MAPLETON Wendell Gibby has filed yet another lawsuit.
This time he's suing the Mapleton Board of Adjustments, who Gibby claims demonstrated bias when the board overturned the city's issuance of two grading permits for his controversial Maple Mountain property.
"The decision of the Board of Adjustment was arbitrary, capricious and illegal," Gibby's legal attorney Dayle Jeffs wrote in a legal brief filed Feb. 14 in 4th District Court.
City Attorney Eric Todd Johnson disputed Gibby's accusations of biased proceedings.
"(Gibby) seems to claim bias anytime a decision-making body doesn't give him everything he asks for," Johnson said.
Gibby did not return a call seeking response, but Gibby has previously said allegations that he uses lawsuits to get his way are nonsense.
The Board of Adjustment decision in question goes back to last year when a group called Friends of Maple Mountain Inc. disputed the City Council's decision to rezone Gibby's 120-acre Maple Mountain property from a critical environment zone to a planned development zone. The upgrade would allow Gibby to build 47 homes instead of 23.
Friends of Maple Mountain wanted the rezone brought before the public in a referendum and circulated a petition that gathered more than 1,000 signatures. But city administrators said the issue wasn't referable. The group then obtained a temporary restraining order barring the city from rezoning the land until a judge heard the case.
Meanwhile, the city issued two grading permits Oct. 15, 2007, to allow Gibby to relocate power poles that transversed his property. Work crews started to plow a road through the property, but Friends of Maple Mountain obtained yet another restraining order Oct. 19, 2007, to halt the excavation until the Board of Adjustments reviewed the issuance of the permits.
The board convened Nov. 13, 2007, but Gibby protested the proceeding because two the board members Joyce Clifton and Boyd Adams had signed the Friends of Maple Mountain petition. Adams had excused himself from the meeting, but Clifton was still present, which Gibby didn't feel was appropriate.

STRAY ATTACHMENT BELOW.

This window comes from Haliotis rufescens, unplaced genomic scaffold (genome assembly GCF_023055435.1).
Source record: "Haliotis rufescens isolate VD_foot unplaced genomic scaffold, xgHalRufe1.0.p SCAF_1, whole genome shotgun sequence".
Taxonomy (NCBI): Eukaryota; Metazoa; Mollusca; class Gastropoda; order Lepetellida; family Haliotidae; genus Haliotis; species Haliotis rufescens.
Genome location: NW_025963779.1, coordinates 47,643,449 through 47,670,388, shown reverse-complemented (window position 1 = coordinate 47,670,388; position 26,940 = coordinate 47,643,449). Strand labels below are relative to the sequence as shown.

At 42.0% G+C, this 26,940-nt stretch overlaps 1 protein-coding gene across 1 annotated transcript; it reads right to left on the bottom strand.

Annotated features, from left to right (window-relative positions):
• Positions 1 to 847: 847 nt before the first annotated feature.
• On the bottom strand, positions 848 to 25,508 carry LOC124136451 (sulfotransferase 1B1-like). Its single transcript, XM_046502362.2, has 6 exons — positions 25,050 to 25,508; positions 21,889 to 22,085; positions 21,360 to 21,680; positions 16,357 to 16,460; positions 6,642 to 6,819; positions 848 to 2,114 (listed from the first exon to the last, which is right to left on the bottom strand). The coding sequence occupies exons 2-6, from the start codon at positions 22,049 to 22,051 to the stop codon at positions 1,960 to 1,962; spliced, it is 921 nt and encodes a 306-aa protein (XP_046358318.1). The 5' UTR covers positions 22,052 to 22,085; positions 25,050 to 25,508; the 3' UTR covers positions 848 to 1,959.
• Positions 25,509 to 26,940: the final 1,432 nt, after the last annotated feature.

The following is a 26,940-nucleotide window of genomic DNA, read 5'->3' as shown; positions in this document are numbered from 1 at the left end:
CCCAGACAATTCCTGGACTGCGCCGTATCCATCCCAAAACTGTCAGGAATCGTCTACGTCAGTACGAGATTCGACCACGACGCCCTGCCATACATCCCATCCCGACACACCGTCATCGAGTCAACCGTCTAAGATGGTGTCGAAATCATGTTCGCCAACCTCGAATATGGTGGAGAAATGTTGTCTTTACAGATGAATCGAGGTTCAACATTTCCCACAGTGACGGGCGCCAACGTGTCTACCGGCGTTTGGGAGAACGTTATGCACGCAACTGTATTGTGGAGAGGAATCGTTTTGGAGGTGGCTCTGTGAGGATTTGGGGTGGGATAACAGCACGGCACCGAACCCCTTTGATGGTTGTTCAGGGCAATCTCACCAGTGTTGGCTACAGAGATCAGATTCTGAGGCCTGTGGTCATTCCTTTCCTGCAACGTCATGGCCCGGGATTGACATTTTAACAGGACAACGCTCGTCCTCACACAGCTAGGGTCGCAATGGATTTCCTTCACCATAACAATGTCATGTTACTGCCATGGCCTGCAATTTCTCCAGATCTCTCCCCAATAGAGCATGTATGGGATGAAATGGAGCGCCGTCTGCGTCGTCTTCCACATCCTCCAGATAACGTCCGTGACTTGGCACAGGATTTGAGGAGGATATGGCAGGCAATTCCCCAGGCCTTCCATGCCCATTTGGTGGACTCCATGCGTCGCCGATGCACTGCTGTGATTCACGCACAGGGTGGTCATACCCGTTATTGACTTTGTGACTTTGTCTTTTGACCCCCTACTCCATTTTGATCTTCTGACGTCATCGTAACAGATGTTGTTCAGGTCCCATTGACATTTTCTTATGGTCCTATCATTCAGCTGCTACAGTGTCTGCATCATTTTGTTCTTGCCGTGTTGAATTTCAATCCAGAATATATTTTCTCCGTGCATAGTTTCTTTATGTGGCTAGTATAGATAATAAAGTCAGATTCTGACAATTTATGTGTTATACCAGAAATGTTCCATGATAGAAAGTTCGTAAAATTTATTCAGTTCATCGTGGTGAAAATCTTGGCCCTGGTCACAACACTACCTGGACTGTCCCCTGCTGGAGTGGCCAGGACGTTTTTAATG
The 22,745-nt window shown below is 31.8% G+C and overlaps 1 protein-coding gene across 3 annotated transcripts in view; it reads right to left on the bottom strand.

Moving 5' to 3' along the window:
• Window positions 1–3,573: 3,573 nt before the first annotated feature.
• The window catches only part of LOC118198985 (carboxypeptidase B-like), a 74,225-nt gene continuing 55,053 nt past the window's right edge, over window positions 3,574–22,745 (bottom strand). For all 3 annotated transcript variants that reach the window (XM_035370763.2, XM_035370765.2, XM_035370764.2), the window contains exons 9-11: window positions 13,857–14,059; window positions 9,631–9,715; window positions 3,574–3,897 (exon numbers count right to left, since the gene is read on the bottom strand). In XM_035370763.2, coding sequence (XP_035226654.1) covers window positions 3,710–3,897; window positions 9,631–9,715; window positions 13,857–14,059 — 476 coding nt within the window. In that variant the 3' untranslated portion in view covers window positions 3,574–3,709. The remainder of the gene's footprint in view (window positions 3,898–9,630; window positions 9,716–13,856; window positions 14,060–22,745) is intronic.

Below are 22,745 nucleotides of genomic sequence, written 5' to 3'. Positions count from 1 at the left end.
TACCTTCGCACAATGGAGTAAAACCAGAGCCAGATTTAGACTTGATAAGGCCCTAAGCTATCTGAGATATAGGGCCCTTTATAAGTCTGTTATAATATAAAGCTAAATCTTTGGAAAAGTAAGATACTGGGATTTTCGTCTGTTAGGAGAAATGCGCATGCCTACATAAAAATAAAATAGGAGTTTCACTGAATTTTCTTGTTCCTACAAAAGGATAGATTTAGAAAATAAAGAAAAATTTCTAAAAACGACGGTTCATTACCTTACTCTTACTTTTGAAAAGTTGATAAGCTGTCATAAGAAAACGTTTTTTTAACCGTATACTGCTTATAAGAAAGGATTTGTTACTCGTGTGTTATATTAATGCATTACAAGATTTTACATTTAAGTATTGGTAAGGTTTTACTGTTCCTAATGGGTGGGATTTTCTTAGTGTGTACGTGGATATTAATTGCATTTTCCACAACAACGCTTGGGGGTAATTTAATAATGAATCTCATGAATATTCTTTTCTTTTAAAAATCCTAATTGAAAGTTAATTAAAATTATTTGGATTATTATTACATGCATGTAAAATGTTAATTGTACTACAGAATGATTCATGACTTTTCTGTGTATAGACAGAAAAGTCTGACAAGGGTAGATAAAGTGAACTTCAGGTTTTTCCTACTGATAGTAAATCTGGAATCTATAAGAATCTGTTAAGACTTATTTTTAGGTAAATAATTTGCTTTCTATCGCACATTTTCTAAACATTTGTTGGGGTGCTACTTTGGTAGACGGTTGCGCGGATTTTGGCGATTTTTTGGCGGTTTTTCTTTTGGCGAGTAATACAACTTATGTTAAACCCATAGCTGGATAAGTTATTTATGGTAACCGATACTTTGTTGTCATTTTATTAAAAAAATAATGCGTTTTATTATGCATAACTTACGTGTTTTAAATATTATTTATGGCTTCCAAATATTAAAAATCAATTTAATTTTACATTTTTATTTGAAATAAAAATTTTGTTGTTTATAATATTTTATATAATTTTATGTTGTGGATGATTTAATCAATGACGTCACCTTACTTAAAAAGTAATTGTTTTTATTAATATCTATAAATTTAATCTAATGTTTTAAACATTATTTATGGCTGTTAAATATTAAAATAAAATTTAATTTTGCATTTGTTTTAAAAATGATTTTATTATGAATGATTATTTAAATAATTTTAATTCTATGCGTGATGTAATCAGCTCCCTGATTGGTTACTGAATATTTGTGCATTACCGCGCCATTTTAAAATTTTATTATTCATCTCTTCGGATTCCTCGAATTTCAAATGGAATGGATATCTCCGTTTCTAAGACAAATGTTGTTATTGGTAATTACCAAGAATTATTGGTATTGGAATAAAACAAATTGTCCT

"You should, out of an abundance of conscience, recuse yourself," he told Clifton at the time.
The board decided to continue the meeting to a later date to sort out legal issues. Adams said he didn't recuse himself because he didn't think he could review the situation objectively. He said he initially recused himself to avoid "a fuss."
"I just had a feeling Wendell was going to cry 'Foul,"' he said.
When the board reconvened Dec. 17, 2007, an independent attorney told Adams he could participate so long as he didn't have conflicts of interest or financial interests in the board's decision.
When the board overturned the city's issuance of the two grading permits, it had nothing to do with Gibby, Adams said.
"We weren't voting for you or against you," he said. "We were trying to decide if the City Council violated their own ordinances."
According to the legal brief, Gibby doesn't agree with Adam's assertion.
"Conducting the board of adjustment meeting with said biased members over the objections of (Gibby) was a violation of (his) due process of rights," Jeffs wrote.
But Johnson said signing a petition doesn't automatically demonstrate prejudice.
"I don't think simply saying, 'We would like to vote for something,' is enough to say someone is biased," he said. "That doesn't tell you which way they will vote, it just tells you they would like to vote."Gibby is asking the court to overturn the board's decision and to validate the grading permits. No court date has been set as of yet.